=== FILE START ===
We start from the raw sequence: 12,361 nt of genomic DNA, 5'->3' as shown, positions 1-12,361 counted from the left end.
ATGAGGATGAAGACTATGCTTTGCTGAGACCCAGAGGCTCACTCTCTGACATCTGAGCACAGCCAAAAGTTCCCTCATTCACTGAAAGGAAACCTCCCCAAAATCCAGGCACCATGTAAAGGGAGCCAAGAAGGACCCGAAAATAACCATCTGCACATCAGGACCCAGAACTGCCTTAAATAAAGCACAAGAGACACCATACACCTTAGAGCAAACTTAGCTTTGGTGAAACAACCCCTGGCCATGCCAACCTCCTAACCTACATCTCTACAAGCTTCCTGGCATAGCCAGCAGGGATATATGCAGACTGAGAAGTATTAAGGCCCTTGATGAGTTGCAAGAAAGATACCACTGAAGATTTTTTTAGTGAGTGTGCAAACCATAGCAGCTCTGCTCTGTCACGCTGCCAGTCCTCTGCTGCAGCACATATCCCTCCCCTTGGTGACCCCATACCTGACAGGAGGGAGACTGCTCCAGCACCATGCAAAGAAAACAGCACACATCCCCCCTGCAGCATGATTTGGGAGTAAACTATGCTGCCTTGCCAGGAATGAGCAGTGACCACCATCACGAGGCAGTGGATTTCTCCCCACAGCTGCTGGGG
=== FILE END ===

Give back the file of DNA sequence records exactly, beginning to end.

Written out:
We start from the raw sequence: 12,361 nt of genomic DNA, 5'->3' as shown, positions 1-12,361 counted from the left end.
ATGAGGATGAAGACTATGCTTTGCTGAGACCCAGAGGCTCACTCTCTGACATCTGAGCACAGCCAAAAGTTCCCTCATTCACTGAAAGGAAACCTCCCCAAAATCCAGGCACCATGTAAAGGGAGCCAAGAAGGACCCGAAAATAACCATCTGCACATCAGGACCCAGAACTGCCTTAAATAAAGCACAAGAGACACCATACACCTTAGAGCAAACTTAGCTTTGGTGAAACAACCCCTGGCCATGCCAACCTCCTAACCTACATCTCTACAAGCTTCCTGGCATAGCCAGCAGGGATATATGCAGACTGAGAAGTATTAAGGCCCTTGATGAGTTGCAAGAAAGATACCACTGAAGATTTTTTTAGTGAGTGTGCAAACCATAGCAGCTCTGCTCTGTCACGCTGCCAGTCCTCTGCTGCAGCACATATCCCTCCCCTTGGTGACCCCATACCTGACAGGAGGGAGACTGCTCCAGCACCATGCAAAGAAAACAGCACACATCCCCCCTGCAGCATGATTTGGGAGTAAACTATGCTGCCTTGCCAGGAATGAGCAGTGACCACCATCACGAGGCAGTGGATTTCTCCCCACAGCTGCTGGGG